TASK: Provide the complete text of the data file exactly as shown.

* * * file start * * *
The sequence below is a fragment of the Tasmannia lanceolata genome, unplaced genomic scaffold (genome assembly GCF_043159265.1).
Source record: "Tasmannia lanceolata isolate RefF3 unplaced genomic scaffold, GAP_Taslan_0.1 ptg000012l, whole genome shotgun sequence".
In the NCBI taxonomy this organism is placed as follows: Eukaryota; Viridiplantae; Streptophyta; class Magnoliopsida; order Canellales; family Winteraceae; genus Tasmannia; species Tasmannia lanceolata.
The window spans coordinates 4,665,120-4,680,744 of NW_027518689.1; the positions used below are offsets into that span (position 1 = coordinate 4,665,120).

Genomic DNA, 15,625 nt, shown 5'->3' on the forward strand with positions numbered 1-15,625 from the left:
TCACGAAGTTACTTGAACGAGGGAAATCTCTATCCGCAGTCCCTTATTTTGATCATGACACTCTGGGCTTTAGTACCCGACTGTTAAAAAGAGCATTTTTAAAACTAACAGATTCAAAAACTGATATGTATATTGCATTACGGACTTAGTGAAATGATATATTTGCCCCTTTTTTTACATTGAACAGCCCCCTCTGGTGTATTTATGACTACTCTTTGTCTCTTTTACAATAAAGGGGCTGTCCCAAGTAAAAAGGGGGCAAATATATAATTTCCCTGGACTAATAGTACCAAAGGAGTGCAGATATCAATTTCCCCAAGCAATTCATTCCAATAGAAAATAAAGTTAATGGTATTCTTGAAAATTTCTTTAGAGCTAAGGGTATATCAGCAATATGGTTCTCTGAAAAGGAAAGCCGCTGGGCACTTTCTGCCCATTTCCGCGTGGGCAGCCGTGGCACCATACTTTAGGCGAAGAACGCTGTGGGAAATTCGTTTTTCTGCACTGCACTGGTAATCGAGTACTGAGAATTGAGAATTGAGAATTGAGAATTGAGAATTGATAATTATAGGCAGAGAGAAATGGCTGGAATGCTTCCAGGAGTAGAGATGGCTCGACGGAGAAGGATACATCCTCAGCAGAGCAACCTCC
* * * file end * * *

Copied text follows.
The sequence below is a fragment of the Tasmannia lanceolata genome, unplaced genomic scaffold (genome assembly GCF_043159265.1).
Source record: "Tasmannia lanceolata isolate RefF3 unplaced genomic scaffold, GAP_Taslan_0.1 ptg000012l, whole genome shotgun sequence".
In the NCBI taxonomy this organism is placed as follows: Eukaryota; Viridiplantae; Streptophyta; class Magnoliopsida; order Canellales; family Winteraceae; genus Tasmannia; species Tasmannia lanceolata.
The window spans coordinates 4,665,120-4,680,744 of NW_027518689.1; the positions used below are offsets into that span (position 1 = coordinate 4,665,120).

Genomic DNA, 15,625 nt, shown 5'->3' on the forward strand with positions numbered 1-15,625 from the left:
TCACGAAGTTACTTGAACGAGGGAAATCTCTATCCGCAGTCCCTTATTTTGATCATGACACTCTGGGCTTTAGTACCCGACTGTTAAAAAGAGCATTTTTAAAACTAACAGATTCAAAAACTGATATGTATATTGCATTACGGACTTAGTGAAATGATATATTTGCCCCTTTTTTTACATTGAACAGCCCCCTCTGGTGTATTTATGACTACTCTTTGTCTCTTTTACAATAAAGGGGCTGTCCCAAGTAAAAAGGGGGCAAATATATAATTTCCCTGGACTAATAGTACCAAAGGAGTGCAGATATCAATTTCCCCAAGCAATTCATTCCAATAGAAAATAAAGTTAATGGTATTCTTGAAAATTTCTTTAGAGCTAAGGGTATATCAGCAATATGGTTCTCTGAAAAGGAAAGCCGCTGGGCACTTTCTGCCCATTTCCGCGTGGGCAGCCGTGGCACCATACTTTAGGCGAAGAACGCTGTGGGAAATTCGTTTTTCTGCACTGCACTGGTAATCGAGTACTGAGAATTGAGAATTGAGAATTGAGAATTGAGAATTGATAATTATAGGCAGAGAGAAATGGCTGGAATGCTTCCAGGAGTAGAGATGGCTCGACGGAGAAGGATACATCCTCAGCAGAGCAACCTCC